A cosmetology student practices using curlers on her mannequin's head.

Amid the COVID-19 pandemic, Del Mar College took action by extending spring break then transitioning all classes to an online format. However, for programs that relied on hands-on training, new challenges arose.

Some students were left to wonder how the semester would end.

Cosmetology major Brittany Rodriguez said she is unsure about her future. Rodriguez said that each week she needs to accrue 35 hours, which totals to 1,500 hours by the end of the third semester to graduate.

“I’m sure our instructors have done the best they can with the hand they were dealt,” Rodriguez said. “I am hopeful that I will not have to stay any extra semesters.”

Rodriguez said others in the program share her concerns.

“It’s really confusing and frustrating and I am not the only one of the cosmetology students to feel this way” Rodriguez said. “We are all confused and overwhelmed and stressed about the situation.”

The Cosmetology Department was not able to comment about the students’ situation in time for this publication.

According to Irma M. Bomer, administrative assistant of the Surgical Technology program, her department is doing everything it can to keep students on track.

“(It’s a) very unfortunate circumstances, but everything feasible will be done to keep graduating students on track,” Bomer said.

Acknowledging that each student is a different situation, Bomer said they use any form of communication necessary to keep their students on track.

“Utilizing any and all available media that works with each individual case,” Bomer said. “Transferring office phone to one phone line and that individual then routing out emails or phone calls to the appropriate instructor.”

Audrey Zaragosa, a level 3 nursing major, said one of the obstacles she faces is learning and understanding the semester’s material.

“Luckily we do have online success center that is being offered for tutoring,” Zaragosa said. “It is definitely not the same as when we had lecture for four hours each week and lab each week for four hours; that would help us understand the concepts more.”

Zaragosa feels compassion for the graduating nursing students who will be unable to partake in a nursing tradition.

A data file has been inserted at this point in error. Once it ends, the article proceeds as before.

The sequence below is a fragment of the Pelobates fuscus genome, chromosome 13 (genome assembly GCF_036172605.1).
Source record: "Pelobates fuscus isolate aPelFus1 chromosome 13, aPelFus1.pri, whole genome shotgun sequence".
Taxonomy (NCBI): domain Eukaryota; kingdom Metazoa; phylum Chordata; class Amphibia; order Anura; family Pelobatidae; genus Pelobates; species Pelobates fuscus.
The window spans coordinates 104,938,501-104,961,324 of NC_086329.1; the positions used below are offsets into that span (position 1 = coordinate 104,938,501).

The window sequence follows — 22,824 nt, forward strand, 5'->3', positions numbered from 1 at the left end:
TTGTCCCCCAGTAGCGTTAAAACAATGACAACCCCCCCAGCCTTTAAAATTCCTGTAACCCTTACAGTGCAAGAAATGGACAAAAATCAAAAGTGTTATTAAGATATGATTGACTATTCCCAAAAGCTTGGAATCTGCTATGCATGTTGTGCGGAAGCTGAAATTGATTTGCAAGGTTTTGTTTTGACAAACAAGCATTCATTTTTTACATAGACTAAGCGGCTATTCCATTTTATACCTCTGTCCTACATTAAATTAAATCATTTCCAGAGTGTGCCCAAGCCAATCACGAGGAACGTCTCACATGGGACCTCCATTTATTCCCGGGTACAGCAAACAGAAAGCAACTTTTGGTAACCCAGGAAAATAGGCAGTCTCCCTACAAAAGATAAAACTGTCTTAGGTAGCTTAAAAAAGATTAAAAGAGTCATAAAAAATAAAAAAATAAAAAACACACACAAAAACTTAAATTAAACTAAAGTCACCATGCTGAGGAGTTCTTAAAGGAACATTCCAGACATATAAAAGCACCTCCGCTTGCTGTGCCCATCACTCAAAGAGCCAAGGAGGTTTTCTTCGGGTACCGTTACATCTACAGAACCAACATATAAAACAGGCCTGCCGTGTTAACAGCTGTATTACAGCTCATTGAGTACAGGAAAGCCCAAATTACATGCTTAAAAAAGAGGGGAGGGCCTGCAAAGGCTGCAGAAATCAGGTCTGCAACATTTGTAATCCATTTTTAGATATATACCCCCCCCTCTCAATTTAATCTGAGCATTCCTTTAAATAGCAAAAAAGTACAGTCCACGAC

“We have a pinning ceremony that comes right before graduation,” Zaragosa said, “It is a tradition of the Del Mar Nursing Program but unfortunately it will not happen this semester.”

Jennifer McWha, director of the Nursing Program, understands that students and professors face challenges, not only educationally.

“Some students may be facing unemployment due to the COVID-19 situation, which creates more stress and potential hardship,” McWha said.

The Nursing Program has a plan for students about their clinical rotation.

“Through state directives, nursing schools are able to have more flexibility with regard to clinical rotation requirements,” McWha said.

For those starting out in the program, the department is looking at possibilities on how to accommodate for this situation.

“The Department of Nurse Education is working with DMC administration on how to best approach clinical requirements during the upcoming summer semester if students are still not allowed to complete rotations in the health care facilities,” McWha said.

Student Government Association President Natasha Perez noted that patience is needed at this moment because it is not an easy transition.

“This new format is going to take some getting used to and just know that everyone is making some sort of transition right now,” Perez said. “This is new for everybody and you are not alone.”

Perez said anyone with questions regarding student resources can email studentgovernment@delmar.edu.

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